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Essay: Q1: World War I Aftermath: A Time Of Scare And Recovery

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  • Published: 1 October 2019*
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20th Century US History

Q1: World War I Aftermath: A Time Of Scare And Recovery Dares

Only yesterday is a recall of how America suffered from a short-lived moral and ideological confusion as a war aftermath. Frederick Allen, in the book he authored, showed how American handled the post-war era. He created vivid pictures of the circumstances which aroused a mixture of celebration, anxiety, and chaos. The tone however did not solely revolv on economic and social ventures of its citizens. It covered all areas which have undergone the process of recuperation from the war. Indeed, there’s a lot to discover in such plate but the political conflicts screams loudly to have been drastically affected by the world war I. The members of communist party and immigrants may play as the witnesses or the victims for that matter, to this phenomenon. Their identities were attached with ulterior motives. Consequently, hatred grew stronger as the acts of the xenophobic become more apparent and ruthless, hence the tribal era. There was rampant exclusion. But such was not principally anchored by societal and pre-conceived racial dictates. It was merely because of a vast scare and threat that the government may be taken over again. It is a part of the natural tendencies of a human being to avoid another war. After all, surviving a war is one thing, living the crisis after it is another. There are consequences that have manifested in the physical realms of the world as well as in the emotional and psychological confines of the human mind. What necessarily should follow is the ability to cope and be fluid to the changes.

In the said era, communist and leftist are seen as the threat to over throw the government. Radicals were considered triggers which must be kept out of sight before it could become destructive to a system that is just beginning to take its first steps toward recovery. Hence, Allen illustrated the Red Scare in which communist and immigrants are at the top of the list to strike out. In the words of Allen, “member of the Cabinet like Attorney-General Palmer could go blithely ahead rounding up radicals and deporting them and getting out injunctions against strikers.”(6). The communist and other immigrants have suffered the side effects of war in the perspective and behavior of the people. The fear and the torment of the idea that the war and conflict will not stop denied the former the chance to recover as well. They are treated like a contagious disease which must be eradicated as soon as possible to contain the virus and control the increasing cases. In other words, they are deprived of place to live in America. Their rights were violated as the fear inflicted is becoming rampant. This was also evident by the reckless actions of the government in dealing with the condition. It may be even said that it abused its power to acquire the means and meet the ends. In this regard, the moral and social standing of the community was in its critical state as well after the war. The tension was not completely lifted which had caused panic and anxiety to the public. There is a wide terror that the Reds will spark mayhem in the areas just as when the region is slowly attempting to rebuild what has been damaged by the war. Moreover, this was coupled with distorted exercise of power and political leadership. The government and its people are then left but to stay in the mist of confusion and scare since there were no clear path when it comes to how the prevailing condition is to be handled in a way that peace is kept stable. Fortunately, they succeeded in this endeavor as specifically mentioned therein as if it represented the nation’s perspective stating, “Though the super-patriots still raged and federal agents still pursued the nimble Communists…Big Red Scare was dying. There were too many other things to think about.”(5).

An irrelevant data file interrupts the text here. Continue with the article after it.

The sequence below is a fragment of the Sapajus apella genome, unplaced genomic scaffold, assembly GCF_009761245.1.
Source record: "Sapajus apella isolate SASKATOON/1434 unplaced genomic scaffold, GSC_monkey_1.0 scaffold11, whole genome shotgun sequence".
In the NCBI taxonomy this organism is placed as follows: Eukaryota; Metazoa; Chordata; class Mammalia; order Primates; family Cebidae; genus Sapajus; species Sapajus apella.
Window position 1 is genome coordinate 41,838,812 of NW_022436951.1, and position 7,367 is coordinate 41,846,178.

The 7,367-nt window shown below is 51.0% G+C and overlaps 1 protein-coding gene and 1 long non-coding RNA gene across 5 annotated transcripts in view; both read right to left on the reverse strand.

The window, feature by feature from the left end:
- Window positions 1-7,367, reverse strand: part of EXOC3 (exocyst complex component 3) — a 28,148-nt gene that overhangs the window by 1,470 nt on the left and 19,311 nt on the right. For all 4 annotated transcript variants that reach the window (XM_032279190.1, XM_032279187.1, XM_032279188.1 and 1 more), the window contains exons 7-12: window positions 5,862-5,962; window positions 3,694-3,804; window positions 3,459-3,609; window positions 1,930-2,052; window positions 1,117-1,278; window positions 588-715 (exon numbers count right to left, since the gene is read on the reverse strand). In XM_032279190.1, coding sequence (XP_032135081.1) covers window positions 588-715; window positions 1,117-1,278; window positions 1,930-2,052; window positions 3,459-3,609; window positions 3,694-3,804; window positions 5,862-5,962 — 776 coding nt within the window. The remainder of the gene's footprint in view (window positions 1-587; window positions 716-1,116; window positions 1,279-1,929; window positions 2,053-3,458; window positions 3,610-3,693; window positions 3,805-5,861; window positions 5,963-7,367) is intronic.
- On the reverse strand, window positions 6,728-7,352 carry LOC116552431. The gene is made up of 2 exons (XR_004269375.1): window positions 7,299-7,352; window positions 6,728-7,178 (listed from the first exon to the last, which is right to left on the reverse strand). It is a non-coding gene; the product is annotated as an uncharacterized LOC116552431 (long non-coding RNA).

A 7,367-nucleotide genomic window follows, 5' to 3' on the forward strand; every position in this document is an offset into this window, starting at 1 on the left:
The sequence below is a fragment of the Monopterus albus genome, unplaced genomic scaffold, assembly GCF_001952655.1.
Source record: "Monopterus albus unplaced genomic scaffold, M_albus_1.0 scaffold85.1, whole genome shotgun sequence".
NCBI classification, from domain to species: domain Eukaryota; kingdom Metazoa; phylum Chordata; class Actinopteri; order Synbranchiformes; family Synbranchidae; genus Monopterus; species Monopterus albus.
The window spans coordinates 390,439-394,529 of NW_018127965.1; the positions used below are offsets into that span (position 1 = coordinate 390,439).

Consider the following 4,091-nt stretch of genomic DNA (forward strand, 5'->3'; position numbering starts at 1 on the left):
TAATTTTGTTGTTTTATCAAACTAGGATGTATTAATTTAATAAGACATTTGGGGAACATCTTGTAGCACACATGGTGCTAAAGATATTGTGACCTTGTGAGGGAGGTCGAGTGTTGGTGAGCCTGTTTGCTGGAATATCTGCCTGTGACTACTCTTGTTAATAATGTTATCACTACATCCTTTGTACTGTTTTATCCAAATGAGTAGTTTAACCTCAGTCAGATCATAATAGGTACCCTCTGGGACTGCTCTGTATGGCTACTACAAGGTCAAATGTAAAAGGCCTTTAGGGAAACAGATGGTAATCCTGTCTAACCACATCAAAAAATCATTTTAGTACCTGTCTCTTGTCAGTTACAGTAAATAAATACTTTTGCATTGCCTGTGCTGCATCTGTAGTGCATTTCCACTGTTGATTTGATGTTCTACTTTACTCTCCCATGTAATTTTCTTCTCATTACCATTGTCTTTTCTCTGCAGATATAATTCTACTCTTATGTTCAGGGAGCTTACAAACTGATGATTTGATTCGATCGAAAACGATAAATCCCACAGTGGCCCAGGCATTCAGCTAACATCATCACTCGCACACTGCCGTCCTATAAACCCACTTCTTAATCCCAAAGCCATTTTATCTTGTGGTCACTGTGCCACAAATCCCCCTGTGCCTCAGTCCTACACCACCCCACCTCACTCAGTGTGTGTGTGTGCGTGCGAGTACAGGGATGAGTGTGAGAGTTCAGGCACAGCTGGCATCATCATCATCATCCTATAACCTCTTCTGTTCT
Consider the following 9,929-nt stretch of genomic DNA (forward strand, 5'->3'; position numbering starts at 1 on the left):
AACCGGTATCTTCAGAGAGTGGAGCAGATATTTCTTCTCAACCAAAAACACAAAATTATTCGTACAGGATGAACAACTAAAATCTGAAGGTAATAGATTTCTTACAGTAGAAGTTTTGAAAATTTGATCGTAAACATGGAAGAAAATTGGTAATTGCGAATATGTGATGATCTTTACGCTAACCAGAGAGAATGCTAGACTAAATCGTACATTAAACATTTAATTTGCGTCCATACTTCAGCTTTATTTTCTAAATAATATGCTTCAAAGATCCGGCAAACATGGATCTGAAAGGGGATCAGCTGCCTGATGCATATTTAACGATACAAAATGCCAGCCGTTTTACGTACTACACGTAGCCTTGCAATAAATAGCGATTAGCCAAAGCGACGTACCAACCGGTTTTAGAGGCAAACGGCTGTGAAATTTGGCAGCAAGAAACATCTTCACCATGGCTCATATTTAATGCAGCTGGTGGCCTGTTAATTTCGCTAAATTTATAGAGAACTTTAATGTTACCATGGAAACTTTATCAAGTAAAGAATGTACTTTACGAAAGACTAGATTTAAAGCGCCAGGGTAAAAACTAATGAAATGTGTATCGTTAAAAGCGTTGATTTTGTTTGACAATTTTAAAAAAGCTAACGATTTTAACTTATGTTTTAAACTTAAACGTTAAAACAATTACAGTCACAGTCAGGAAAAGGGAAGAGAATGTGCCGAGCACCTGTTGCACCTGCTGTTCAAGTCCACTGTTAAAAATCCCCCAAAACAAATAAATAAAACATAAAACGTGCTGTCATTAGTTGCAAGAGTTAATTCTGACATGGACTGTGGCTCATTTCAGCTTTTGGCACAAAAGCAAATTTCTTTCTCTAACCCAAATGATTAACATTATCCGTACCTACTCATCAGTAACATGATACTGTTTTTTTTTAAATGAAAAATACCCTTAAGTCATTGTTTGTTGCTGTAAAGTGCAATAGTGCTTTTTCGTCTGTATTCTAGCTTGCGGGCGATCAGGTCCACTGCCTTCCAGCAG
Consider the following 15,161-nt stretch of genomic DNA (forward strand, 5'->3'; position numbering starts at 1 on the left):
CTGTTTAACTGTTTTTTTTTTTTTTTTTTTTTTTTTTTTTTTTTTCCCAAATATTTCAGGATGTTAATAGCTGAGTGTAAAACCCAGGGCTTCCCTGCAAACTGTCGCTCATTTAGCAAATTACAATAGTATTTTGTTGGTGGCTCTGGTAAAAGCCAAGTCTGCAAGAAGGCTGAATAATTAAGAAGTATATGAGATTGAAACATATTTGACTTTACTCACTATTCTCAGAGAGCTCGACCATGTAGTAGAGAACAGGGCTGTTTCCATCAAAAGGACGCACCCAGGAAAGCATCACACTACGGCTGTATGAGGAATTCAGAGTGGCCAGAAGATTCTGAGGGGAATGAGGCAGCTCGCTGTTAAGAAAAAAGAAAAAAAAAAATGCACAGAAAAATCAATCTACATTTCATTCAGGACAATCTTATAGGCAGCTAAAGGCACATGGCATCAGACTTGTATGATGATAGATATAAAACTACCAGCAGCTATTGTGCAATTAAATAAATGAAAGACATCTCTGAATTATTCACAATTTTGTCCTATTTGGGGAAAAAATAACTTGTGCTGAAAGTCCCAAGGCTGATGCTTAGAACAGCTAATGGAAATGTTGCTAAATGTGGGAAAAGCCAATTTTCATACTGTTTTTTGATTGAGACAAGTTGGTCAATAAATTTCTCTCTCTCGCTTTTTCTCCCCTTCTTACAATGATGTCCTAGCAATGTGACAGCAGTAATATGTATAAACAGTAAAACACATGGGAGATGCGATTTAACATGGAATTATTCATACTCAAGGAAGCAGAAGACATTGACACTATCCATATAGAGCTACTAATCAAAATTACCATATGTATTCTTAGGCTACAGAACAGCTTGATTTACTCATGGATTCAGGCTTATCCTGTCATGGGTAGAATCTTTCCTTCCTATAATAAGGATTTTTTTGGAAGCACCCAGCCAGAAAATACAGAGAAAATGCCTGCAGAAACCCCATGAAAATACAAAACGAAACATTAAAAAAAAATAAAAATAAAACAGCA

Thus, the hatred faded as the emotions after war subsided. For the citizens, there are more things that needed to be dealt with other than hatred to a particular race. Their way of living is the priority of the time. There had been too much suffering to go back immediately thereto. There is no doubt that the conflict concerning Red Scare still remained existent. But it only was a small stain in a huge piece of clothing. Allen must have downplayed this condition as he sees the same as a fragment of the era. 1920 is so rich that a national display of disgust became a tiny detail in the whole canvass. America chose to address economic concerns to uplift its morale. The ethnic conflict was then only the result of a scare. Henceforth, such was rooted only from the fear of chaotic possibility of the future so when heightened emotions are reassured that the scare was nothing but paranoia and extreme observance of caution, the phenomenon also faded. This was also reflective as Allen spared no more spaces in his book narrating the red scare. It reflected the superficial impact in a society that longed for freedom and relaxation for a long time. The prevalence of creating an atmosphere of less dramatic recovery was clearly emphasized. Nonetheless, the turn of events did not end with peaceful and successful era but a plot twist of downfall was served instead. Ultimately, Allen pointed out how Americans was eager to get back on their feet only to find out that they are looking so closely at their steps that they failed to see what’s coming ahead. 1920’s taught American a hard lesson about having fun and a suspicious

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